Sam Mitchell, chief executive officer at Strike, has panned Spicerhaart CEO Paul Smith for making what he sees as being several false claims in his latest article.
Mitchell, head of hybrid estate agency Strike, formerly Housesimple, has contacted Property Industry Eye to express his “displeasure” with Smith’s article, which was published yesterday.
The former head of lettings at Rightmove, who has also worked at UK Sotheby’s International Realty, Your Move, and Foxtons, slammed Smith’s article, published by Property Industry Eye, for containing “several factual inaccuracies”.
He said: “This is the first time I have ever felt the need to write to correct an article but this piece went beyond opinion into untruths and that cannot be unchallenged.”
Smith has caused quite a stir with his latest article, in which he claims that a high number of agents who currently work for internet hybrids, many of which he says are “self-employed people”, are leaving their jobs due to a “lack of support from their parent companies”.
Smith said that an “exodus of self-employed people” is “well under way” at the moment, partly because the hybrid model “failed to help them pay their bills” during the coronavirus lockdown.
He went on to describe how “the lack of financial support left them [agents working for hybrid agencies] reeling”, adding that “as we enter the second coronavirus wave and local lockdowns, they don’t want to face that again”.
Consequently, Smith claims, “judging by the number of job applications we’re [at Spicerhaart] getting”, that many agents are now turning their back on the hybrid model and seeking “fully employed job roles” with traditional high street agencies.
He continued: “Despite a plethora of new internet hybrid agencies being launched, snapping at the heels of Purplebricks, Strike and YOPA, we’re seeing serious dissatisfaction among many of their agents and vendors.
“How long can this be sustained? How long will their agents put up with low rewards for a heavy workload and a future of uncertainty?”
Smith added: “How long before we see the hybrids crumble and fail?”
But Strike’s Sam Mitchell has rejected Smith’s claims.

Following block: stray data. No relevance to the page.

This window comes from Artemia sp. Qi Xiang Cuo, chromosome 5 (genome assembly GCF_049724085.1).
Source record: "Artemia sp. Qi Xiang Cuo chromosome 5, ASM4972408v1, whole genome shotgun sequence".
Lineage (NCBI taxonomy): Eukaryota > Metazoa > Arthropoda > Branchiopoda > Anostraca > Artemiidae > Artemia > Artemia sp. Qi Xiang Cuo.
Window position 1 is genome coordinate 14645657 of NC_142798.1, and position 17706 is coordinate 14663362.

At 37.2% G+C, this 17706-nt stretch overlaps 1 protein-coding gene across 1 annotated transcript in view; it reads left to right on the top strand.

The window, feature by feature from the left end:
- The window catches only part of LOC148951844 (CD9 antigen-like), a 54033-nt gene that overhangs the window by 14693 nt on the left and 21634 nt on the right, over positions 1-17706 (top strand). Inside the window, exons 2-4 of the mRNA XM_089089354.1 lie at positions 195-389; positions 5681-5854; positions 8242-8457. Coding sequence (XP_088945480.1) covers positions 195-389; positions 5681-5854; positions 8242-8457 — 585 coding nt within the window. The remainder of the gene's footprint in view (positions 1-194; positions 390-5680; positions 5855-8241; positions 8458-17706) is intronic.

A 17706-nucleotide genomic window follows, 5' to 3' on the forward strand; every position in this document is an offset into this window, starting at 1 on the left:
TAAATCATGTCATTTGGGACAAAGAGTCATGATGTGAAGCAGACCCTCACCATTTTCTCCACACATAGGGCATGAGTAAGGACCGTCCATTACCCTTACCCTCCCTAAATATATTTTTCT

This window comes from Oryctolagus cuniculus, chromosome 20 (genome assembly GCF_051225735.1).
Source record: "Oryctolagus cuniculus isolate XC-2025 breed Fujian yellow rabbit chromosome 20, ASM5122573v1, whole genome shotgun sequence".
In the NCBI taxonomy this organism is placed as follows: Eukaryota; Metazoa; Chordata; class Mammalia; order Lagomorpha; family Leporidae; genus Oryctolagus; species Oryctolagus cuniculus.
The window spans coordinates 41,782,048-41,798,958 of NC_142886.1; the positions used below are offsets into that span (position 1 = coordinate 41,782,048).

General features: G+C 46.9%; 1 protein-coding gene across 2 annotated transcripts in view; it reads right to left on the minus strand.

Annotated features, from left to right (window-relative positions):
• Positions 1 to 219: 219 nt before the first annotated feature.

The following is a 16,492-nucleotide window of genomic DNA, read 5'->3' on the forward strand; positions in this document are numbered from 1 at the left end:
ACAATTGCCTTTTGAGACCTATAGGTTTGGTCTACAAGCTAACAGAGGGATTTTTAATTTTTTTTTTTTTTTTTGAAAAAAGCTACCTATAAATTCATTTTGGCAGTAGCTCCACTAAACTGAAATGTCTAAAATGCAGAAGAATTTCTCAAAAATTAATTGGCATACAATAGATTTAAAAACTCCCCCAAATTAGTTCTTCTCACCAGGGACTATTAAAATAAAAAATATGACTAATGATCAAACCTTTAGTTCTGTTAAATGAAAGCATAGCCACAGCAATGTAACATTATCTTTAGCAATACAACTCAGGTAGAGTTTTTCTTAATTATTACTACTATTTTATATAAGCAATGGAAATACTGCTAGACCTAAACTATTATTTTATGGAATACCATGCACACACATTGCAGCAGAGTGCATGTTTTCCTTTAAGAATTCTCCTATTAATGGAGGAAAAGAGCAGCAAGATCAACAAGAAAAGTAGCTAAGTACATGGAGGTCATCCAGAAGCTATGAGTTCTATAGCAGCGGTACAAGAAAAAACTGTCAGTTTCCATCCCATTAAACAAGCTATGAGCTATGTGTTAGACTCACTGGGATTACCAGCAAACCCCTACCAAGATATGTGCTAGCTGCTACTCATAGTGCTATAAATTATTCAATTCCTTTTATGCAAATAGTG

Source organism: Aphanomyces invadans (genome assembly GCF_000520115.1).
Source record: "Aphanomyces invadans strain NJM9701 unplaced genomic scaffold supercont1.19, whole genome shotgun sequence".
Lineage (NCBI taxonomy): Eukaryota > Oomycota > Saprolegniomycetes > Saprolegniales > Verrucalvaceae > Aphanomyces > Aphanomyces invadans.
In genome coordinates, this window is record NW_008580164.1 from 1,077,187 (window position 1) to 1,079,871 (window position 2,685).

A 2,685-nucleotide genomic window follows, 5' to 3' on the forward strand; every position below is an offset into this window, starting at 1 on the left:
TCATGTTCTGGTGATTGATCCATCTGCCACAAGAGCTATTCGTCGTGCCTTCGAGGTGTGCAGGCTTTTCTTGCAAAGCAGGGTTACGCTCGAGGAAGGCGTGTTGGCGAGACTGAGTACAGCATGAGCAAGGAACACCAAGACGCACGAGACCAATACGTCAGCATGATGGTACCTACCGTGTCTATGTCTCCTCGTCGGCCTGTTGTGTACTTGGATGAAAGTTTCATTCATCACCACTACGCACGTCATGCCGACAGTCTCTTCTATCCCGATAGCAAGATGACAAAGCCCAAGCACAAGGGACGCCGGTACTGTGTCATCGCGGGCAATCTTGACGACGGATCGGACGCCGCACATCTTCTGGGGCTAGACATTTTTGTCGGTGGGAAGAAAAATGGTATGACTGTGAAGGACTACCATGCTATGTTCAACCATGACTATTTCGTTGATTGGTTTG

Mitchell commented: “He [Smith] implies that our staff, our agents in the field, are self-employed, but they are not – they are fully employed, we moved to a fully employed model over a year ago.
“He implies that has been an exodus from us. Hardly, we have increased headcount by 25% since pre-lockdown.
“He implies that we have employee dissatisfaction. But our anonymous staff survey conducted post-lockdown had record levels of staff feeling valued with our highest NPS scores ever recorded.
“All [claims] from a man who laid off staff at the start of lockdown pre-furlough when we didn’t make a single redundancy.”
Mitchell added: “Can Paul point to a single member of staff that have left us to join him? We have dozens that have joined us from Spicer over many years.”
He continued: “We believe you are only as good as your people and we have built an exceptional team of hard-working people who really care about changing the industry for the better. There some great traditional agents out there, typically the ones who attend the conferences, win awards, and, engage with the industry forums, but there is also a long tail of companies who are providing terrible service.
“You cannot generalise about how good a firm is based on its business model alone. I don’t believe the business model determines the quality of your product, the respect for your customer, or the admiration and support you show your team. That’s down to the company — its ethos, its values, and its commitment. That’s down to its people.
“It’s been a challenging year for the industry and we’re very proud that we took our entire team through the period of lockdown without making redundancies and have been in the fortunate position to have expanded quite rapidly post lockdown.”